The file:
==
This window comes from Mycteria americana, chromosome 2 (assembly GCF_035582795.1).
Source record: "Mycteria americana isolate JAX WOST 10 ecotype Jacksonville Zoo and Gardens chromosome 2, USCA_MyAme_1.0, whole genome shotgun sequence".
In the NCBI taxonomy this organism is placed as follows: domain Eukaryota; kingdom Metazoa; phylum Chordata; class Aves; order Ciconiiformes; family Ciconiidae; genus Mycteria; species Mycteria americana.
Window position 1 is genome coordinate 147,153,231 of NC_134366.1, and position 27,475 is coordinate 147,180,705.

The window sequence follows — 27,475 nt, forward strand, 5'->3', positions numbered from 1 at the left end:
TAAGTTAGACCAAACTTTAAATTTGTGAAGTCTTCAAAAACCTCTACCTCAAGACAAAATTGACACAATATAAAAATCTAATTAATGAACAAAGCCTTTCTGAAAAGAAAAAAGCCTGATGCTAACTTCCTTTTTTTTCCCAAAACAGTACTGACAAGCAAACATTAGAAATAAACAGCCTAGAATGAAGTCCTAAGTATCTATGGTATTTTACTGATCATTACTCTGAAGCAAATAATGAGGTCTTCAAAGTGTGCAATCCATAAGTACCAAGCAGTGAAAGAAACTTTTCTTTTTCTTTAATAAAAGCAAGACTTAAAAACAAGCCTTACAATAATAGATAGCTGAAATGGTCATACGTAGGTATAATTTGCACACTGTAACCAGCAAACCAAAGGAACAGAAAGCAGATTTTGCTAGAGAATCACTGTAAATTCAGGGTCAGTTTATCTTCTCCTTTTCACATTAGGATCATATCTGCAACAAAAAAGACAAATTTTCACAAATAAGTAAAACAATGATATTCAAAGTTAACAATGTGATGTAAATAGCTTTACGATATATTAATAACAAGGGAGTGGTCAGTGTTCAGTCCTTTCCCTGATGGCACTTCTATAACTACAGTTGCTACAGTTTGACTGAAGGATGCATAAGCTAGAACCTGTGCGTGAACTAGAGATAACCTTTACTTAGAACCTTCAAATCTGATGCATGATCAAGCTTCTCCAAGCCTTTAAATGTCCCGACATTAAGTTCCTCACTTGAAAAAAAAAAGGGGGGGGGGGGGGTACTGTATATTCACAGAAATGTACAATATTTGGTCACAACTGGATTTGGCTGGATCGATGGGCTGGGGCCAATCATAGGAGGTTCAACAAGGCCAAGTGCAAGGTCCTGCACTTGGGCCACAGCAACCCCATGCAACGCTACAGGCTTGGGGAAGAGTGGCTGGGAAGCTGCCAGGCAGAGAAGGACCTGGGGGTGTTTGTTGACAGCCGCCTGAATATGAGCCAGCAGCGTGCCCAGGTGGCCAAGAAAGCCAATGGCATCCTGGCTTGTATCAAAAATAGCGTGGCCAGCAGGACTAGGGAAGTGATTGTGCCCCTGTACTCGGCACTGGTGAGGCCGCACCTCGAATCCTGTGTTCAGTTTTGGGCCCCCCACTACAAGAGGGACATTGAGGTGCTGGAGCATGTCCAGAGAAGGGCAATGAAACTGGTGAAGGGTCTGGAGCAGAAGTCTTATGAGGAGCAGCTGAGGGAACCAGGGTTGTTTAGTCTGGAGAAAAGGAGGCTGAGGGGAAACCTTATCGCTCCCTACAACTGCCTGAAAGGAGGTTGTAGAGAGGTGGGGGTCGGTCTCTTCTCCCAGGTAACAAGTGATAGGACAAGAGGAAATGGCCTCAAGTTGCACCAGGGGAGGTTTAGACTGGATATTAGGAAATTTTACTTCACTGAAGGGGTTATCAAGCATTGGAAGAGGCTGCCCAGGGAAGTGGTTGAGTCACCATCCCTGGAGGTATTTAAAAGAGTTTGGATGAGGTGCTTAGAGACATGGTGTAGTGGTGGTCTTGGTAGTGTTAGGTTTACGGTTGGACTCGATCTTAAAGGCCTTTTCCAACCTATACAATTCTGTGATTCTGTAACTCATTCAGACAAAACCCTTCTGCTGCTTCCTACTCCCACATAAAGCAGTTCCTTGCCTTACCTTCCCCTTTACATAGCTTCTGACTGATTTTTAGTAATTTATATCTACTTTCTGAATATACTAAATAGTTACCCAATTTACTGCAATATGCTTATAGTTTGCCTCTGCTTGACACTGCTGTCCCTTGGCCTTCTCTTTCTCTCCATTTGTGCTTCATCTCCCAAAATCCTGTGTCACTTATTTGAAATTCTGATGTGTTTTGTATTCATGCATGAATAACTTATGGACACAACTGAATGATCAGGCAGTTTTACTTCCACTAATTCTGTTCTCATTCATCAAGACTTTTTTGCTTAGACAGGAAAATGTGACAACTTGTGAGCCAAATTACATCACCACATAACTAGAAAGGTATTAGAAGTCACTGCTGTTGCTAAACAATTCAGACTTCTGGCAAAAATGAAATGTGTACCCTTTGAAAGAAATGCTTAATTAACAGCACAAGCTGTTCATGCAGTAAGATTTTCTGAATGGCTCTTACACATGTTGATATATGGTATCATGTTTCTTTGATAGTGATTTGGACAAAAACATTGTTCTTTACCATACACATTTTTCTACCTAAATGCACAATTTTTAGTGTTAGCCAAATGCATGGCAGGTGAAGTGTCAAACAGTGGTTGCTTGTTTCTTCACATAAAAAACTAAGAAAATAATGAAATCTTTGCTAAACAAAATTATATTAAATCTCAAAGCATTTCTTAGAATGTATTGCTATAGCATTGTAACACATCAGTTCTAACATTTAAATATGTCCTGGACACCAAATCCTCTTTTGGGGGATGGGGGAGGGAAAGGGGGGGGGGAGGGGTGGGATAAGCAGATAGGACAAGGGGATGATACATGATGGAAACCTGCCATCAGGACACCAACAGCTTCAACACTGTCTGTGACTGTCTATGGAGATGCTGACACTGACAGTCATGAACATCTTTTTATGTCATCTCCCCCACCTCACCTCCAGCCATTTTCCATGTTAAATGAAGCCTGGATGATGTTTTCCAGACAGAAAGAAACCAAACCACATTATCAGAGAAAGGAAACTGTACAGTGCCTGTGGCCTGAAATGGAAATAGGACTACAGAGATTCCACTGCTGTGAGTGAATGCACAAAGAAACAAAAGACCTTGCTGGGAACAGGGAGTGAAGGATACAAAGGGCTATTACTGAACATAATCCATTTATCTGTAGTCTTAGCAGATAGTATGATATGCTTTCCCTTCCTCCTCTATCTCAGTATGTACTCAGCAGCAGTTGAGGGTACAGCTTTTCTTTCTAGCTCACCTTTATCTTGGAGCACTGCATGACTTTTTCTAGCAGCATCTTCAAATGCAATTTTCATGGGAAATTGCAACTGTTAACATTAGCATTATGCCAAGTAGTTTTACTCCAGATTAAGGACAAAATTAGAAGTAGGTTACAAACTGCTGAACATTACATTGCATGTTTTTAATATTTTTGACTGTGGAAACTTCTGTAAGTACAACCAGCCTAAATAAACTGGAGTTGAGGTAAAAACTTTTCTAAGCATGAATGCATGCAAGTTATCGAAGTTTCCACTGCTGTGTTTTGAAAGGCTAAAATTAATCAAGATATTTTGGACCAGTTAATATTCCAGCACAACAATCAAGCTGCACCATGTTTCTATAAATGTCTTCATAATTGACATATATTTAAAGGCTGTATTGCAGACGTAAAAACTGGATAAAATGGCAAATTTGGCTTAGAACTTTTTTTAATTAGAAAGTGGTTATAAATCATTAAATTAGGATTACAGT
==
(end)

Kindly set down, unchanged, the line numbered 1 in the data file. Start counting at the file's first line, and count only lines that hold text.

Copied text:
This window comes from Mycteria americana, chromosome 2 (assembly GCF_035582795.1).